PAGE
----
Why I love night riding
I’m swooping through the woods on my mountain bike when a ghostly white shape silently soars out of the trees and flies along the trail in front of me, before disappearing again as stealthily as it appeared. Minutes later, a loud rustling noise in the undergrowth betrays the presence of a mammal of some kind, roused by the sudden bright light shining in its direction.
The woods mostly hide their secrets once night falls but sometimes they reveal things rarely seen or heard in daylight hours: the hooting of owls and the sweet song of nightingales and nightjars, and occasional glimpses of deer and badgers. On summer evenings, bats skim low overhead, their eyebrow-shaped silhouettes black against the darkening amber sky.
Some people think riding off-road in the dark is mad often asking: "Isn’t it dangerous? How can you see where you’re going and what on earth is there to see at night anyway?" First of all, today’s good quality lights can transform the trails so they’re almost as bright as in daylight – in fact, sometimes even brighter as the dark shadows in the woods disappear in their glare. As long as you can see any obstacles directly in front of you, it doesn’t matter too much about seeing the bigger picture.
But, it’s not only the wildlife you see or conquering the trails that is part of the unique night riding experience. We’ve heard a Chinook helicopter clattering towards us from a distant sky, lights dimmed, then seen it land a few hundred metres away in an army training zone, the pilots probably amazed as much by our presence on the ridge above as we were by theirs.
On a clear night, you can sometimes see the International Space Station flicker into view then suddenly disappear again to carry on its interminable voyage of circumference around the globe. Then there’s shooting stars to make wishes on, if you happen to be looking in the right direction, of course, and bright planets that appear on the horizon as the sun dips below it. Sometimes there are manmade objects as well, such as Chinese lanterns and fireworks, which double as UFOs if you’re imaginative or have bad eyesight like me!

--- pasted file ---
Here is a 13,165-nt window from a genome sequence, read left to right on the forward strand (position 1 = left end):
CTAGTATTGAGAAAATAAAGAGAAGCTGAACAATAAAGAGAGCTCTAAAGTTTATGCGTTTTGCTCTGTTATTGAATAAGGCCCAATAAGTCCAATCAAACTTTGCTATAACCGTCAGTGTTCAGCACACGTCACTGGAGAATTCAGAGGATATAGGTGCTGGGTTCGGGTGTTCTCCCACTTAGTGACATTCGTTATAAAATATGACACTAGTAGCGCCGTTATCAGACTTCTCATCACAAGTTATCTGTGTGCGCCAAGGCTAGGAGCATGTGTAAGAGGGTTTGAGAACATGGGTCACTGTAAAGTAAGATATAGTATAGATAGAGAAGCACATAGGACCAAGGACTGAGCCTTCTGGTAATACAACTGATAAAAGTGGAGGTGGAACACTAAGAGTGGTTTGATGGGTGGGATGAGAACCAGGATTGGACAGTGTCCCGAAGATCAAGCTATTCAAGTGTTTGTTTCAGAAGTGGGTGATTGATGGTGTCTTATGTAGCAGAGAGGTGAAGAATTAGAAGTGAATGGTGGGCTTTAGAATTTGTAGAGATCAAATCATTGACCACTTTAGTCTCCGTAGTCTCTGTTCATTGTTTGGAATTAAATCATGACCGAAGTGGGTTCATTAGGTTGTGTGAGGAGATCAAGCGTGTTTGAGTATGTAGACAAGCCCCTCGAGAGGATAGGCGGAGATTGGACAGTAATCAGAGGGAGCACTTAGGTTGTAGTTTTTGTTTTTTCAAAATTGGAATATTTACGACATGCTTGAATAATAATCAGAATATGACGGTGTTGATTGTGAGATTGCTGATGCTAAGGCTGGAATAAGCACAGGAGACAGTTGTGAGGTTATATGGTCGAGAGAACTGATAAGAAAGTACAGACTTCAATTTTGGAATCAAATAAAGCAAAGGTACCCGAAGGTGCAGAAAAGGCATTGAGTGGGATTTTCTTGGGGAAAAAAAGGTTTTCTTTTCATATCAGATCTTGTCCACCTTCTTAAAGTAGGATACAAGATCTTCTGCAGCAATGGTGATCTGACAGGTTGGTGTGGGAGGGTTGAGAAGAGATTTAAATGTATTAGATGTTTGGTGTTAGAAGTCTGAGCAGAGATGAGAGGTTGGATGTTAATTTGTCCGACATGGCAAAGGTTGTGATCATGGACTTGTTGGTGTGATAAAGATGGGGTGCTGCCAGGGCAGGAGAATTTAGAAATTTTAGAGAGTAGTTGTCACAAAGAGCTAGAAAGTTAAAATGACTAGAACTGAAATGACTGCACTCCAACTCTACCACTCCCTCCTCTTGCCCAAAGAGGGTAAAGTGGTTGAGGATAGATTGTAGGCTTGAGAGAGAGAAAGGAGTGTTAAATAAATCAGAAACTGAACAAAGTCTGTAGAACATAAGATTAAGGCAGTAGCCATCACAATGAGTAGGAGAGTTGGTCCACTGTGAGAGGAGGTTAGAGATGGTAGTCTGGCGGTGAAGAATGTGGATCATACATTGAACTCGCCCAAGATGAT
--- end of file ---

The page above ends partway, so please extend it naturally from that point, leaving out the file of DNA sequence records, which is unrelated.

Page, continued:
Often, we’ll stop at a particular viewpoint and turn off all our lights in order to savour the pitch blackness – even in Surrey, it’s possible to find places far away from large towns and villages. But after a few minutes of readjustment, you can make out the shapes of distant hills, rendered strange and unfamiliar by their cloak of darkness. Even the views of suburbia are more spectacular viewed at night from above, a galaxy of streetlights sparkling away on a world busy with the mundane business of everyday lives, sirens blaring and far-off horns beeping.
With vision mostly limited to just a few metres in front of you, your other senses are heightened. The smell of damp earth is surprisingly sweet and pleasant, as is the odour of wood smoke hanging in the evening air. On summer evenings, there’s also the heady scent of wild flowers in the hedgerows and freshly-mown grass as you zoom past.
On the rare occasions there’s a full moon on a night ride, the atmosphere is even more magical - the sky becomes luminous and lakes and streams gleam in its reflection.
On the rare occasions there’s a full moon on a night ride, the atmosphere is even more magical - the sky becomes luminous and lakes and streams gleam in its reflection. Seeing a huge moon rising slowly above the horizon then catching glimpses of it through the trees as we weave in and out of them are some of my favourite things about going out riding in the evening.
In the summer, of course, there’s more daylight to play with and stunning sunsets turn the sky blood red, leaving a distant glow towards the west that never totally disappears – something you’ll only experience in the South of England if you venture off the sofa to go out adventuring in the countryside of an evening – something surprisingly few people seem to do.
Increasingly, it’s sometimes possible to pick out a set of bright lights bobbing ever nearer and you realise it’s another bunch of nocturnal adventurers out a-wheel. A few years ago, we rarely met other cycling groups or individuals out after dark but much cheaper and better lights mean it’s not so uncommon now.